- Published over 9,000 marine vendor webpages, all with their contact information, most with a description of their products and services, many with product documentation, specifications and independent reviews. (Includes: Boat designers, boat building tools, material and equipment manufacturers and suppliers, boat builders and dealers, yacht brokers, marine surveyors, boat insurers, boat transporters, skippers and crews, boatyards and marinas, yacht clubs, boat rentals and yacht charters, boating, seamanship and maritime schools, marine law attorneys and expert witnesses, boat refitters and repairers, book authors and publishers, and video producers)
- Acquired over 120,000 pages of product documentation including Catalogs, Brochures, SpecSheets, Pictures, Serial Number Guides, Installation Manuals, OpManuals, Parts Schematics, Parts Bulletins, Shop Manuals, Wiring Diagrams, Service Bulletins, and Recalls. And have made all viewable to academy members through the EAB website.
- Acquired over 1,200 books and magazine back issues in our academy library and so far have made over 700 viewable to academy members through the EAB website.
- Published over 500 DIY How-To articles about boat design, construction, inspection, operation, maintenance, troubleshooting and repair. We are working hard to do more.
We are currently formatting and polishing the Anchors Aweigh Academy online and hands-on courses. The Marine Surveying course has proven to be excellent for both the beginner and the seasoned surveyor, and especially helpful to the Do-It-Yourselfer.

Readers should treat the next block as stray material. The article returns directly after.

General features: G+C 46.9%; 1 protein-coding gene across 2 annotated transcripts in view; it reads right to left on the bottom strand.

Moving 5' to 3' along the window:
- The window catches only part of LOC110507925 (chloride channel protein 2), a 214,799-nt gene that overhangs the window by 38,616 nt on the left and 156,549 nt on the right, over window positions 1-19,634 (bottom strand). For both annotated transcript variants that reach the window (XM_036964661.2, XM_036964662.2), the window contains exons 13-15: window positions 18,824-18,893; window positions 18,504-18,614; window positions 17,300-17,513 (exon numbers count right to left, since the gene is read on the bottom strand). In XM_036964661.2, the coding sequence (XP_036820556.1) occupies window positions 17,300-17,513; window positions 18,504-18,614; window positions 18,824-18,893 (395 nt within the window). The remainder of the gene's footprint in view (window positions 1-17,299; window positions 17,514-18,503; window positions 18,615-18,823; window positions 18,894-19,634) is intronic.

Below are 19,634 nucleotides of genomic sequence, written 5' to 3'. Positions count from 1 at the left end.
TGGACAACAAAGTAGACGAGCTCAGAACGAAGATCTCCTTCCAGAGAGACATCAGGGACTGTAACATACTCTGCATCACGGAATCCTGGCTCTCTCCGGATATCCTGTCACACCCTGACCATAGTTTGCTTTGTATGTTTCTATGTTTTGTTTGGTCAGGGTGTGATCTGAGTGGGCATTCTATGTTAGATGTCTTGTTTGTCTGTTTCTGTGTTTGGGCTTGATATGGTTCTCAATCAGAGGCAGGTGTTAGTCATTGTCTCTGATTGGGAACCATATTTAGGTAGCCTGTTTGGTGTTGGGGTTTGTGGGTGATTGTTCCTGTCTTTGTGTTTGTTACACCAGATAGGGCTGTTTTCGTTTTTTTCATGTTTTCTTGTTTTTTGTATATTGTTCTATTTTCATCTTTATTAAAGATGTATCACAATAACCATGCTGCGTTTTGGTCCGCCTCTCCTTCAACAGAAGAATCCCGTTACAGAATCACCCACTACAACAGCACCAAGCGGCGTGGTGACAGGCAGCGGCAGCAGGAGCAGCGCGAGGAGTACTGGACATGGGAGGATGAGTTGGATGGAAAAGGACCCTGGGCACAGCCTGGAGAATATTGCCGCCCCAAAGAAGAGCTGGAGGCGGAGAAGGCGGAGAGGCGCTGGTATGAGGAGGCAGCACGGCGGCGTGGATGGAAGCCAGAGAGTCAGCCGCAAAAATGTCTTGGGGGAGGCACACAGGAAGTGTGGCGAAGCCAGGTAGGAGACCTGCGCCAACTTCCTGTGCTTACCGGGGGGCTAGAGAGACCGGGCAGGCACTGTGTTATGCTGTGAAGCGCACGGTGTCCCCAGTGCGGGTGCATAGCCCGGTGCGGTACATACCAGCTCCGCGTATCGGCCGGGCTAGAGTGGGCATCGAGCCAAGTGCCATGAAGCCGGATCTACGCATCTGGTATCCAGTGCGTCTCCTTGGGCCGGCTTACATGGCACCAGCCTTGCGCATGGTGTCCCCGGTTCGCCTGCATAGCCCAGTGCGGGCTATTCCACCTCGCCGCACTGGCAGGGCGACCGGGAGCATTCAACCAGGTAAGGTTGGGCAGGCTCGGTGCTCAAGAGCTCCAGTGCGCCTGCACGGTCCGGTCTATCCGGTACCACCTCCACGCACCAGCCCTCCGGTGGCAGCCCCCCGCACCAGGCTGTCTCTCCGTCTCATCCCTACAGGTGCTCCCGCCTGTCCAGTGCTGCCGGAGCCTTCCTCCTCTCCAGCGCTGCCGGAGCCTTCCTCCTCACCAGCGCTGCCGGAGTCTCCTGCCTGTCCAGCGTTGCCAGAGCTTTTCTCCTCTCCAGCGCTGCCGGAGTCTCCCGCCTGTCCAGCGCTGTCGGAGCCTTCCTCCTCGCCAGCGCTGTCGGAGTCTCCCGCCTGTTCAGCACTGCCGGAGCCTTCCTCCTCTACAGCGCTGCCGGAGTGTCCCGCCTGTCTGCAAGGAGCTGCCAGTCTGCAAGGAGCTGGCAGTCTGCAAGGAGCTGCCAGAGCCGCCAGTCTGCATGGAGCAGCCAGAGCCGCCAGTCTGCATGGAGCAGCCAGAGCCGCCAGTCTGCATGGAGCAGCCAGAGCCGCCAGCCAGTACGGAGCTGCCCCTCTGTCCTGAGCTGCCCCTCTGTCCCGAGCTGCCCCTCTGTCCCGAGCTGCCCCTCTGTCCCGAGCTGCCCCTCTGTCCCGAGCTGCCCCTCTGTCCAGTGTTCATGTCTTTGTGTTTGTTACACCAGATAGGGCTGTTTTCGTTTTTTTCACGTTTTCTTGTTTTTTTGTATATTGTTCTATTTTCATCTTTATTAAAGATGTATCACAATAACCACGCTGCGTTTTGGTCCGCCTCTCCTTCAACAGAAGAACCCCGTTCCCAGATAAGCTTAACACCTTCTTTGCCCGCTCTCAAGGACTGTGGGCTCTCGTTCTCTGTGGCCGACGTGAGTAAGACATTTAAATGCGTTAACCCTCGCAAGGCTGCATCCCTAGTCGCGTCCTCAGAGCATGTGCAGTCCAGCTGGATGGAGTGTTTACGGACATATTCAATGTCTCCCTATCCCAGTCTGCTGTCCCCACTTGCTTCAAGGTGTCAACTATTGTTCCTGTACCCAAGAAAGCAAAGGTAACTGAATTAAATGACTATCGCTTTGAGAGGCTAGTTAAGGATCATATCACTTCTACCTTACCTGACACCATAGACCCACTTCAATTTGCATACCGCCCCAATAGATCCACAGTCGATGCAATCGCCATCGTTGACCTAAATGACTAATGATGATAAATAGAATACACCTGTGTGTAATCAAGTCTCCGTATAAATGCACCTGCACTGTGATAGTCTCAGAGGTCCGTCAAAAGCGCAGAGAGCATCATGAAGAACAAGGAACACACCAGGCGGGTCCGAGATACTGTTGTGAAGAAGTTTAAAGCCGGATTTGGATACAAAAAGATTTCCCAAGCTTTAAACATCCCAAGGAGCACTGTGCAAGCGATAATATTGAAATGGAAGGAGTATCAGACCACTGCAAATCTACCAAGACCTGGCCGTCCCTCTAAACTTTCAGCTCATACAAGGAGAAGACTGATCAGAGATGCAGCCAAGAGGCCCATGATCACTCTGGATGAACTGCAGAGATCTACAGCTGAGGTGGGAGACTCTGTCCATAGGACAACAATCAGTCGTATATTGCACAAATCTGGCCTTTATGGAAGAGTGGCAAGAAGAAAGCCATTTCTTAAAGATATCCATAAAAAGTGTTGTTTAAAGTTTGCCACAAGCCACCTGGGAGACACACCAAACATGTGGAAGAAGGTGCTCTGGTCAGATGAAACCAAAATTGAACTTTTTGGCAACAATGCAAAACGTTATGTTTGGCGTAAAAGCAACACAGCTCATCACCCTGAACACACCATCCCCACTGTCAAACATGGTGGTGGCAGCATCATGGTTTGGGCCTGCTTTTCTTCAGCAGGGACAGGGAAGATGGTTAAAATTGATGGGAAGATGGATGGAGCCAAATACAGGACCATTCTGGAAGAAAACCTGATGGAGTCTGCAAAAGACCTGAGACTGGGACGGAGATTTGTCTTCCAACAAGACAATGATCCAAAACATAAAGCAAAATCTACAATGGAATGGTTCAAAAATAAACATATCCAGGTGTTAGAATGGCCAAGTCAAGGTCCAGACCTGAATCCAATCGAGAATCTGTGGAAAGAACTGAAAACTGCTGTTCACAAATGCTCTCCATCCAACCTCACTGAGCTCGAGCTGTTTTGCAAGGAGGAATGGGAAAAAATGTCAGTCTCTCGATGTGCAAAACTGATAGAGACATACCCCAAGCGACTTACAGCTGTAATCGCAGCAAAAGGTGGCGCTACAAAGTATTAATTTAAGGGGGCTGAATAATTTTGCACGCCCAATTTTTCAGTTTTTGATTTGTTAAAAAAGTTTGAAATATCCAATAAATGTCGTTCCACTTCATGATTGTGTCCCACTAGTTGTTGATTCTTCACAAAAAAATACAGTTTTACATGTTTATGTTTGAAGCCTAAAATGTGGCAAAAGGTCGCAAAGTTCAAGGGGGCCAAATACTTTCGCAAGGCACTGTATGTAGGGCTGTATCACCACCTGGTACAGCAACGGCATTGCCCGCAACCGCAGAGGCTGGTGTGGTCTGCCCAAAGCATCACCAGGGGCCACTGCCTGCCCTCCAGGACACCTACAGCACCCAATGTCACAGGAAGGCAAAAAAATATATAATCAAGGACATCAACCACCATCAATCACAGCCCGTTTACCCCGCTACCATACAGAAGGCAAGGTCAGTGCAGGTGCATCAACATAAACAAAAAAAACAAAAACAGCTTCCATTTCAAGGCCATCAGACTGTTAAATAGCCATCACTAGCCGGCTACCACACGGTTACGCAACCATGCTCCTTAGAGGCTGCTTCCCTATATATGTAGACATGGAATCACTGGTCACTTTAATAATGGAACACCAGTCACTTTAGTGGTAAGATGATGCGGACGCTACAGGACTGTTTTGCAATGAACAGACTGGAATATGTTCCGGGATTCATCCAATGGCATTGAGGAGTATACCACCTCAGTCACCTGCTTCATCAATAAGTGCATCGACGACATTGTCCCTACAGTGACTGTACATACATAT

IF YOU ARE NOT YET AN ACADEMY MEMBER,
CLICK HERE to discover how you can become a Member and gain FULL access to
thousands of expanded pages and articles, and dozens of excellent programs
WITH JUST A SMALL DONATION!
Thank you for your support. You make this website possible.
Comments for Public Viewing
Anyone may submit comments for public viewing via email to:
(Put this webpage's title in the subject line)
FROM Donald: "This is an awesome website. I found the information that I needed right away from one of the over 10,000 free articles that you provide as a public service. I'm surprised that so much if this site is free. But I still signed up so I could access the thousands of expanded pages, interesting articles, and dozens of valuable programs! The member's library of books, magazines and videos that I can view online is really terrific! I understand that you and your staff are all unpaid volunteers. Please keep up the good work. And I commend you for your plans to add another 10,000 free informative articles over the next year. I'm thrilled to support you in this endeavor with my small membership donation. Thanks again for all your hard work."
FROM Huey: "I agree with my Uncle, I too have found the articles to be very enlightening. They say that it will take about 50,000 articles to cover the full scope that they have envisioned for the website. They have over 10,000 articles so far and that's doing pretty well, but it could take several years to get the rest. I also noticed that many of the Main Topic Pages and some of the article pages are still in the rough draft stage. I guess that they will fill in as they can get volunteers to work on them. But what I can't figure out is why anyone would spend the time writing informative in depth articles just to give away free to this website for publication? What's in it for them?"